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Land of Oagodas and Pimps

                                 In These Times

                       March 31, 1997  /  April  13, 1997

SECTION: ET CETERA; Vol. 21; Pg. 9

HEADLINE: Land of Pagodas ... and pimps;
Trouble brewing


   In their quest for hard currency,  Burma's  military dictators ARE trying to 
exploit another natural resource--the country's virgins. A recent issue of
Today, a tourist magazine published by the Burmese tourism office, features the 
story "Land of Virgins and Restful Nights." According to the story, recently
excerpted in Might magazine, "Myanmar has long been known as the Land of
Pagodas, but very few persons, if any, seem to be aware that it has also been a 
Land of Virgins." 
   "Fine smooth facial skin free from blemishes" is the Burmese virgin's
"trademark," the story continues. And trade--skin trade--is what this subtle
come-on is all about: "Myanmar girls and young women go about flaunting their
virginity. Of course, there may be a few imposters among them. ... [B]ut most
[visitors] go away highly satisfied with their visit to the Land of Pagodas
and--now that you know--of Virgins, too. ... May they retain [their virginity]
as long as they can or should!"

   The next time you plunk down $ 1.25 for a Starbucks "Coffee of the Day,"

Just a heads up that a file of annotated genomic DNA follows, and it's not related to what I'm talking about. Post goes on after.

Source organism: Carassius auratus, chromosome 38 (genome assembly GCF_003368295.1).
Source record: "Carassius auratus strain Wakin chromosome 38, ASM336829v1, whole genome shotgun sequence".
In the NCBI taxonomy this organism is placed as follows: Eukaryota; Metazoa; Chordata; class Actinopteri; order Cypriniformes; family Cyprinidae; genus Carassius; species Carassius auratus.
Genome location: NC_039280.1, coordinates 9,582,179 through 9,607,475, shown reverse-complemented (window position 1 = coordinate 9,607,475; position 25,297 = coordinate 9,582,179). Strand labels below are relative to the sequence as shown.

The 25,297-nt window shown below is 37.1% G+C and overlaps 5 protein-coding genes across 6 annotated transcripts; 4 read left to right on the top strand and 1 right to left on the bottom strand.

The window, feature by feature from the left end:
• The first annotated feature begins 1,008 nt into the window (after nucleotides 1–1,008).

consider this: You've just spent the equivalent of a day's wages for one unlucky
family of Guatemalan peasants that picks beans for the company. That's according
to staff members of the U.S./Guatemala Labor Education Project, who in February 
interviewed workers at a plantation from which Starbucks buys coffee. Some of
the plantation's workers did better than that family, but they all earned much
less than the $ 8 (a Rumba Frappuccino and a Mocha Valencia at Starbucks) that a
Guatemalan family requires to meet daily basic needs.

   Two years ago, the Labor Education Project spearheaded a campaign to force
Starbucks to use its buying power to establish minimum labor standards for
coffee growers. In October 1995, the company unveiled a "framework for a code of
conduct," entitled "Starbucks Commitment ... To Do Our Part," in which it
resolved to set wages and benefits at levels that "address the basic needs

workers and their families." For these kind words, the Council on Economic
Priorities, a New York-based group that promotes "corporate responsibility,"
gave Starbucks its 1996 Corporate Conscience Award for International Human
Rights. The Labor Education Project, however, is looking for deeds. It will
resume leafleting at the coffee chain's outlets in late April.


LOAD-DATE: March 21, 1997